Karen noted how hard the farm pushes its workers, the vast majority of whom are from Romania or Bulgaria.
“People were punished for getting stuff wrong or being too slow. If you were slow you had to have a day off. It didn’t happen to me, but our whole line was sent home early one day.”
Bev highlighted that the conditions at this particular farm are widespread across the sector, and noted how employers have taken advantage of government Covid-19 guidelines for their own selfish ends.
“When the prime minister first announced the ‘bubble’, where people from a single household could join together with another household during lockdown, it was meant for families to be able to see each other again, for grandparents to see their grandchildren. What I’ve been made aware of is on many farms, the workers are not allowed to leave the farms because they’re being told ‘this is the family bubble’.”
Greater regulation call
Both Bev and Iulian agree that to protect migrant workers and improve their pay and conditions, reinstating the Agricultural Wages Board (AWB) in England is vital. Before it was scrapped in England in 2013, the AWB ensured that farm workers received decent wages and also regulated other areas of farm work such as accommodation, to ensure workers weren’t trapped in cramped living conditions.
“Reinstating the AWB will provide a vital safety net for migrant farm workers,” Iulian said. “They won’t be such easy prey for agencies, for rogue businesses. It will give migrant workers a level of trust in businesses here in the UK.”
Bev also highlights a greater need to ramp up overall regulation of agencies and the farms and food factories to which they supply labour.
“The Gangmasters and Labour Abuse Authority (GLAA) may exist to protect migrant farm and food workers, but it doesn’t go far enough,” she said. “Many of these employers may have licenses through the GLAA – and they made sure they ticked all the boxes to get their licenses, but then there’s no follow-up after and these employers often then turn to appalling working practices with absolutely no regulatory oversight.”
Although it may be logistically difficult with the system we now have in place, Iulian believes farms should eventually work toward cutting out agencies altogether. He suggests the government could work with farms to directly advertise migrant worker needs abroad, in the same way, for example, holidays are advertised.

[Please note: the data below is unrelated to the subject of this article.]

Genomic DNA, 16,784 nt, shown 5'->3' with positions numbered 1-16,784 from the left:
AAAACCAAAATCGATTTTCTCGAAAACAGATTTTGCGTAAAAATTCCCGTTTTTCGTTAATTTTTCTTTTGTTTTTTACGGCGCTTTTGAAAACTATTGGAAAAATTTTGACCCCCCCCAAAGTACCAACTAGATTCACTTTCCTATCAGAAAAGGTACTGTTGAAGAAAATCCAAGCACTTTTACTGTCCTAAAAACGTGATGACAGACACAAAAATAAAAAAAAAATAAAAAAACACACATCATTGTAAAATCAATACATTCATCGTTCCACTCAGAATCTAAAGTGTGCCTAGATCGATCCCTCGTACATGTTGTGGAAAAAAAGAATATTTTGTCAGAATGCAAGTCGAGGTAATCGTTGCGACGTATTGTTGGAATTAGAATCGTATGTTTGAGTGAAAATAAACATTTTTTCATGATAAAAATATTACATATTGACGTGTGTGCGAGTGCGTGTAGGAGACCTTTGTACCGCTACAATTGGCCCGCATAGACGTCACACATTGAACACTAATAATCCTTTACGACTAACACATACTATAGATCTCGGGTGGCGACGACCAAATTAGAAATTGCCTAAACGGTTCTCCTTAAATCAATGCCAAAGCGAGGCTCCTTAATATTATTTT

“Cutting out the middle man would allow workers to keep more of the money they’re earning through their own labour,” he said. “It would allow the farms and other companies employing migrant workers to have a stronger connection with their workforce, to maybe start apprenticeships and really invest in their workers. This builds a long-term, stable and skilled workforce that’s good for business.”
‘Our biggest challenge is access’
Bev notes that Unite faces many challenges in engaging migrant workers, not least of all because many are afraid that they will lose their jobs.
“It’s not that they don’t want to be part of the trade union – in fact many migrant workers come to this country in groups and so they know the value of collective solidarity. Our biggest challenge is access and we are constantly working to overcome this barrier.”
It may be easy to dismiss the plight of migrant workers when examining rural poverty in the UK and how to tackle it. But the evidence shows that migrant workers are a vital backbone of rural economies – a report from the IPPR think-tank found that far from increasing unemployment among native-born populations in rural areas, migrant workers take up hard-to-fill vacancies, and through this actually increase demand in rural areas and the number of jobs overall.
“As well as being workers, migrants are consumers — those who live in rural areas can increase demand in rural economies, which can increase the market for local firms,” the report noted. “When businesses succeed and expand they further increase demand within the economy. This means that even businesses and industries that do not employ migrants themselves can benefit from migration, leading to job creation throughout rural economies in the longer term.”
“If we improve the work and living standards for migrant farm workers, we improve the standards for all people living in our rural communities,” she said. “The food and agriculture sector has for too long been rife with exploitation of mainly migrant workers who live in appalling conditions and in practice work for wages far below the legal minimum wage. The only way we’ll eradicate rural poverty as a whole is if we take seriously the struggles of those at the very bottom.”
By Hajera Blagg